The Least of These: The Graham Staines Story comes 20 years after the Australian missionary was burnt to death along with his sons by members of the Hindu fundamentalist organisation Bajrang Dal in Orissa. Aneesh Daniel’s film will be out in India on March 1, a month after its Stateside release. The English-language film stars Stephen Baldwin as Graham Staines, Shari Rigby as his wife, Gladys, Sharman Joshi as a journalist and Prakash Belawadi as a newspaper editor.
On January 23, 1999, Staines and his two sons, aged 10 and six, died after a vehicle they had camped in for the night was set ablaze in Odisha’s Keonjhar district. Rumours that Staines was carrying out forced conversions served as the justification for the hate crime. “When I read about Staines’s murder, it made me feel that it would be very interesting if someone makes a film on this,” Daniel said. “Though [at that time] I never thought that I would do it.”
About a year later, Daniel decided to pursue the project and met Gladys Staines in Baripada in Odisha, where the couple had lived and worked among leprosy patients and Adivasis.
The film, co-written by Daniel and Andrew Mathews, recounts the facts of the case, but introduces a fictional element through Sharman Joshi’s investigative journalist. “We struggled a lot on the character of Graham, because we did not find any conflict in his life,” Daniel said. “He was a man who was very loved in that part of Odisha and very respected. We decided to look at the film from a journalist’s point of view. From a fictional character’s point of view, we reveal the truth.”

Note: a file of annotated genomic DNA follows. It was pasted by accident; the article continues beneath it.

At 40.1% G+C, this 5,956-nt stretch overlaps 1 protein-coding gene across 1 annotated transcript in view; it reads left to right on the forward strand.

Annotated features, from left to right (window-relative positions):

Joshi’s character, Manav Banerjee, is tasked with examining the allegations of forceful conversions. The character was necessary to add some dramatic heft to the film, Daniel said. “My focus was very clear, on what needs to be told,” the first-time director added.
On what this focus was, Daniel said, “We have not taken any political stand. I just wanted to give his due to a man who has worked so hard. This is a man who walked the extra mile, left his country and served people affected with leprosy. I feel Graham never got his due. But it is not a propaganda film, definitely not.”
Daniel started out as an assistant to filmmakers such as Bhimsain and Shyam Benegal before going on to set up Shepherd Films, a production house that works on corporate and television projects. His works include Christian-themed short films and the television adaptation of Adventures of Odyssey, a Christian radio show for children. Does The Least of These fit into the faith film genre?
“Those [older] works have an element of faith, but they are not preachy,” Daniel said. “The film is also nowhere connected to faith or preaching. There is a thin layer of faith because it is the story of a missionary. As a filmmaker, I have never struggled [with the dilemma] that faith is overpowering my storytelling.”
Stephen Baldwin, whose credits The Usual Suspects (1995) and The Flintstones in Viva Rock Vegas (2000), has been active in the faith films circuit in the United States of America. Is there apprehension that The Least of These will be viewed as a partisan effort? “No, because once you see the film, you will see it is not,” Daniel asserted. “More than anything else, the audience will decide. We are not looking at is as a faith-based film but as one that will touch hearts at a secular level.”